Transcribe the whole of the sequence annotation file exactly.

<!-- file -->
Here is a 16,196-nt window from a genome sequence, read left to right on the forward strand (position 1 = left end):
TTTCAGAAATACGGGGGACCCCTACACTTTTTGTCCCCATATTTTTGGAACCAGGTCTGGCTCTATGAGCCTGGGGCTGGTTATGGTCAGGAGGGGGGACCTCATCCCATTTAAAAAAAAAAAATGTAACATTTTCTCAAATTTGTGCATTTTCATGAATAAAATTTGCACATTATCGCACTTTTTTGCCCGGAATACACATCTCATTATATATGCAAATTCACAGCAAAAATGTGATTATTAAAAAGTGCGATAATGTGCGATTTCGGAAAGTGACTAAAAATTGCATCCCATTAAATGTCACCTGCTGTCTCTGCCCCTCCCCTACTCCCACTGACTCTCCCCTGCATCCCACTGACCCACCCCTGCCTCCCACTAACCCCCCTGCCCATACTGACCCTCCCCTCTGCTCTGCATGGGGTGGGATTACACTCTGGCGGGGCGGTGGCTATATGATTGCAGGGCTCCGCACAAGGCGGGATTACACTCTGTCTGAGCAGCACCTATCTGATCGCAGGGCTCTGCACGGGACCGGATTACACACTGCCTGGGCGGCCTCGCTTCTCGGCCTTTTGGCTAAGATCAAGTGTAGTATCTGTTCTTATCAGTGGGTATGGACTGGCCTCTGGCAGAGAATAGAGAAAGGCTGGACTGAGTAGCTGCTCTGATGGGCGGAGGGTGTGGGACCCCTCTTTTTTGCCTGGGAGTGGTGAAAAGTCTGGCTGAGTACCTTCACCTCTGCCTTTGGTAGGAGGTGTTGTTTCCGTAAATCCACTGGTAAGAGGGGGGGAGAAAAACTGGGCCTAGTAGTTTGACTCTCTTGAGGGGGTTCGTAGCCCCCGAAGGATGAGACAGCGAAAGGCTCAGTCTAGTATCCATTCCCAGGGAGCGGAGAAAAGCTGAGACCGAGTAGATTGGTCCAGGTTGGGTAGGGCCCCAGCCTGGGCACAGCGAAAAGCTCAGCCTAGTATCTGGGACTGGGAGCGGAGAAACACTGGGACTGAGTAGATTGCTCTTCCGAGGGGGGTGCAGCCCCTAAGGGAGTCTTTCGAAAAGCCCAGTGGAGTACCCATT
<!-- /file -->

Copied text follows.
Here is a 16,196-nt window from a genome sequence, read left to right on the forward strand (position 1 = left end):
TTTCAGAAATACGGGGGACCCCTACACTTTTTGTCCCCATATTTTTGGAACCAGGTCTGGCTCTATGAGCCTGGGGCTGGTTATGGTCAGGAGGGGGGACCTCATCCCATTTAAAAAAAAAAAATGTAACATTTTCTCAAATTTGTGCATTTTCATGAATAAAATTTGCACATTATCGCACTTTTTTGCCCGGAATACACATCTCATTATATATGCAAATTCACAGCAAAAATGTGATTATTAAAAAGTGCGATAATGTGCGATTTCGGAAAGTGACTAAAAATTGCATCCCATTAAATGTCACCTGCTGTCTCTGCCCCTCCCCTACTCCCACTGACTCTCCCCTGCATCCCACTGACCCACCCCTGCCTCCCACTAACCCCCCTGCCCATACTGACCCTCCCCTCTGCTCTGCATGGGGTGGGATTACACTCTGGCGGGGCGGTGGCTATATGATTGCAGGGCTCCGCACAAGGCGGGATTACACTCTGTCTGAGCAGCACCTATCTGATCGCAGGGCTCTGCACGGGACCGGATTACACACTGCCTGGGCGGCCTCGCTTCTCGGCCTTTTGGCTAAGATCAAGTGTAGTATCTGTTCTTATCAGTGGGTATGGACTGGCCTCTGGCAGAGAATAGAGAAAGGCTGGACTGAGTAGCTGCTCTGATGGGCGGAGGGTGTGGGACCCCTCTTTTTTGCCTGGGAGTGGTGAAAAGTCTGGCTGAGTACCTTCACCTCTGCCTTTGGTAGGAGGTGTTGTTTCCGTAAATCCACTGGTAAGAGGGGGGGAGAAAAACTGGGCCTAGTAGTTTGACTCTCTTGAGGGGGTTCGTAGCCCCCGAAGGATGAGACAGCGAAAGGCTCAGTCTAGTATCCATTCCCAGGGAGCGGAGAAAAGCTGAGACCGAGTAGATTGGTCCAGGTTGGGTAGGGCCCCAGCCTGGGCACAGCGAAAAGCTCAGCCTAGTATCTGGGACTGGGAGCGGAGAAACACTGGGACTGAGTAGATTGCTCTTCCGAGGGGGGTGCAGCCCCTAAGGGAGTCTTTCGAAAAGCCCAGTGGAGTACCCATT